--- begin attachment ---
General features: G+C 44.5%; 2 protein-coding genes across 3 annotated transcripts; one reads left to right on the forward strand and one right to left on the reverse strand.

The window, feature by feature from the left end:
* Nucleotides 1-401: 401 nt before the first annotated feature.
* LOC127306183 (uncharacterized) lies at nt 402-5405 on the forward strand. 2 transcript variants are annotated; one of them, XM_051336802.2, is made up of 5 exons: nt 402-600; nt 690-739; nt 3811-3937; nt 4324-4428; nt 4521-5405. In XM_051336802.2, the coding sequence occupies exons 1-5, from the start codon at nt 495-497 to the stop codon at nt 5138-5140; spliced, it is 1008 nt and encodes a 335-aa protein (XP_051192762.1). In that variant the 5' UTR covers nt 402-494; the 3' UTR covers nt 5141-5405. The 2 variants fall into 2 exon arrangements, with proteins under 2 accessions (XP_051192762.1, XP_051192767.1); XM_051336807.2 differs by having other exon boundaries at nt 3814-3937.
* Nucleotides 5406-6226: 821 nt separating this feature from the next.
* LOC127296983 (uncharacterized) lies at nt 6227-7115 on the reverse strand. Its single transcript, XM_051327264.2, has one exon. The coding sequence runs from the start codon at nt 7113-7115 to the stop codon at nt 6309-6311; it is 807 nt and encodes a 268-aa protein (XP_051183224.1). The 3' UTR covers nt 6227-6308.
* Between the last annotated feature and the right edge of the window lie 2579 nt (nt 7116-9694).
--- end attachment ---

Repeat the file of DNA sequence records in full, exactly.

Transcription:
General features: G+C 44.5%; 2 protein-coding genes across 3 annotated transcripts; one reads left to right on the forward strand and one right to left on the reverse strand.

The window, feature by feature from the left end:
* Nucleotides 1-401: 401 nt before the first annotated feature.
* LOC127306183 (uncharacterized) lies at nt 402-5405 on the forward strand. 2 transcript variants are annotated; one of them, XM_051336802.2, is made up of 5 exons: nt 402-600; nt 690-739; nt 3811-3937; nt 4324-4428; nt 4521-5405. In XM_051336802.2, the coding sequence occupies exons 1-5, from the start codon at nt 495-497 to the stop codon at nt 5138-5140; spliced, it is 1008 nt and encodes a 335-aa protein (XP_051192762.1). In that variant the 5' UTR covers nt 402-494; the 3' UTR covers nt 5141-5405. The 2 variants fall into 2 exon arrangements, with proteins under 2 accessions (XP_051192762.1, XP_051192767.1); XM_051336807.2 differs by having other exon boundaries at nt 3814-3937.
* Nucleotides 5406-6226: 821 nt separating this feature from the next.
* LOC127296983 (uncharacterized) lies at nt 6227-7115 on the reverse strand. Its single transcript, XM_051327264.2, has one exon. The coding sequence runs from the start codon at nt 7113-7115 to the stop codon at nt 6309-6311; it is 807 nt and encodes a 268-aa protein (XP_051183224.1). The 3' UTR covers nt 6227-6308.
* Between the last annotated feature and the right edge of the window lie 2579 nt (nt 7116-9694).